“You abandon the commandment of God and hold to human tradition.’” — Mark 7:8
Mark 7:1-8, 14-15, 21-23
The lectionary reading shifts to the Gospel of Mark this week. We find some Pharisees and scribes coming in search of Jesus. It’s not entirely clear why they are coming. Are they simply curious? Do they want to find out if there is truth behind the stories of powerful teaching and healing? Are they eager to find Godly wisdom? Are their plans more negative from the beginning? Do they arrive planning to discredit this upstart? It’s difficult to say, but it is clear that once these leaders arrive on the scene they are appalled at what they find.The disciples are flaunting the regulations handed down by generations of religious leaders. They are eating with ritually unclean hands. If you want to learn about the importance of cleanliness in the kitchen you should hang-out with my wife Christine. We run through soap like it’s no one’s business. She grimaces at cooking shows where raw meat is moved from surface to surface and the audience never sees proper clean-up or regular hand-washing. We had a cookout at our home several weeks ago and one of our guests asked me why I kept washing my hands. I had to explain the rules about hand washing in our house are not set by me. Are the pharisees doing the same thing here? Are they concerned about the health of the folks eating dinner? Nope. Their statements show that they are concerned with the breaking of tradition.Not only are they concerned with tradition being flaunted and not health concerns, but did you notice what kind of tradition? The pharisees do not accuse the disciples of breaking God’s law, but of flaunting human tradition. Jesus responds strongly by quoting Isaiah 29:13. He rejects their reliance upon ritualized human tradition as a marker of devotion to God. When Jesus names them hypocrites, he is deeply concerned about their professed faith and leadership as it compares to the right following of God.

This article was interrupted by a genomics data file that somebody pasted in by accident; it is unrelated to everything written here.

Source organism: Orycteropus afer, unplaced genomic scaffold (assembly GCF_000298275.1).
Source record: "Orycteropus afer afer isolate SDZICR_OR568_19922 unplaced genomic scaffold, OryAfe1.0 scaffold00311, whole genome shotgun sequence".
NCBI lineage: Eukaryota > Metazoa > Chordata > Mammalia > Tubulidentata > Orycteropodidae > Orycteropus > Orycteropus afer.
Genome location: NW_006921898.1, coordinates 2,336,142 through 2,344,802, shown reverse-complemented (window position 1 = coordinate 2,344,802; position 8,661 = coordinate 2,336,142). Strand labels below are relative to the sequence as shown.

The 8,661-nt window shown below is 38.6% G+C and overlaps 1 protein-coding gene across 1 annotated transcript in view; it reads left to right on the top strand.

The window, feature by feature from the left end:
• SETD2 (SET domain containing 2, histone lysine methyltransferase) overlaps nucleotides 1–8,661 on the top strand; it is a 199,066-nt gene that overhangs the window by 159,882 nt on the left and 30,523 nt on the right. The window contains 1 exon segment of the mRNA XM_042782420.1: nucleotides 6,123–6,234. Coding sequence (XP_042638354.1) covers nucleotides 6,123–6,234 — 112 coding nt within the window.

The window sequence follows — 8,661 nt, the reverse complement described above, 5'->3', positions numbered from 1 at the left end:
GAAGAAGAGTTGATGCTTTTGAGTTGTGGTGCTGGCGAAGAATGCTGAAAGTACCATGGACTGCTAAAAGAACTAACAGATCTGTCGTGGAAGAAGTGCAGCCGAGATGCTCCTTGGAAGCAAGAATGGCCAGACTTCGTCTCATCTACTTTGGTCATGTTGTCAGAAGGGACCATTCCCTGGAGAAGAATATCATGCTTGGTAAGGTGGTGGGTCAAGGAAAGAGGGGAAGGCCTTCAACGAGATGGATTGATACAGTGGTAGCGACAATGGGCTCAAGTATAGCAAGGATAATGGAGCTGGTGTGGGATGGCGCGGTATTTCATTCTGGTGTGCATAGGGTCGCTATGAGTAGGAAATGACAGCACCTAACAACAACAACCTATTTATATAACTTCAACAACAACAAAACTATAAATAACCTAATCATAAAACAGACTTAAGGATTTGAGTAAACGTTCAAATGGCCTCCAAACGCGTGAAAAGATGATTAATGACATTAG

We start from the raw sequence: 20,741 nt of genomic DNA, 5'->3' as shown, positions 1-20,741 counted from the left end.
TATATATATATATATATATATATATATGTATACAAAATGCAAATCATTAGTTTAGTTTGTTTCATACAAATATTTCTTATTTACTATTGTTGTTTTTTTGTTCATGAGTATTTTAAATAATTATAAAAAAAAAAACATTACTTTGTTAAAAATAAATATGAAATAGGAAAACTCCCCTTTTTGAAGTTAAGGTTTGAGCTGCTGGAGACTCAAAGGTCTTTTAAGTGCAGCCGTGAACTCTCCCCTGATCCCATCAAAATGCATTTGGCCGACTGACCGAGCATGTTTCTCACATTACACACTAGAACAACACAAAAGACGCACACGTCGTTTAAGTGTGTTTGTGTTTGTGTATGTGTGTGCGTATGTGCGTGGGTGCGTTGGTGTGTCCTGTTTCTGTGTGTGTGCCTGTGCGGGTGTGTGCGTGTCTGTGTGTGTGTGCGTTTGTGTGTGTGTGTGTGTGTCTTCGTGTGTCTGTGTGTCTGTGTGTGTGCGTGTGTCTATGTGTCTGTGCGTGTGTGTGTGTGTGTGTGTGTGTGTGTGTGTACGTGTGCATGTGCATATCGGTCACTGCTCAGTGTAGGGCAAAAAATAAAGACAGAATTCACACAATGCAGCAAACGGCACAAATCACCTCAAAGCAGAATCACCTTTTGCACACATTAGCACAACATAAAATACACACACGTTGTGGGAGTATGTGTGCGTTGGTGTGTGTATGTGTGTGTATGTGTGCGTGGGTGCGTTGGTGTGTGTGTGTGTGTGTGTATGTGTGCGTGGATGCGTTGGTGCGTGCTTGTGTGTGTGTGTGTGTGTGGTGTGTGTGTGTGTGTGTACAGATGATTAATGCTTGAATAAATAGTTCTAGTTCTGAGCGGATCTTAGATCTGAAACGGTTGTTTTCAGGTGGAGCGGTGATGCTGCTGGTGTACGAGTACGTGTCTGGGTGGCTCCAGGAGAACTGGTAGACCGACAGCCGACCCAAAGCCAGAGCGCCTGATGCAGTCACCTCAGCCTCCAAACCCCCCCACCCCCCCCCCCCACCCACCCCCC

Jesus then teaches in the two follow-up verses (14-15 & 21-23) about what the people should be on the look out for. He instructs them to focus not on what is external to their bodies, but to focus on the direction of their hearts. This teaching would have been shocking for the pharisees to hear. The idea that our spiritual lives are impacted more by how we choose to live and govern our passions than by some traditional ritual around food seems easy to grasp for us. Of course, intentional sin as described in verses 21 and 22 are more dangerous, and we must be aware of the things our hearts and souls are drawn to that cause us stumble. But there is a more pertinent lesson here. What human traditions have we let get in our way of worshipping God? Are there things about the way that we live as a community of faith that an outsider who walked up on Sunday morning (or at an event during the week) would be shunned for? The low-hanging fruit would be unintentional dress codes, particular local language, parking lot manners, and knowing the order of events. But I’m sure there are more.
The awareness Jesus is calling us to is not easy. Taking a hard introspective look at our rituals and decoding which ones are merely human can be a painful task, on par with taking a look at our insides and being aware of what comes out of us.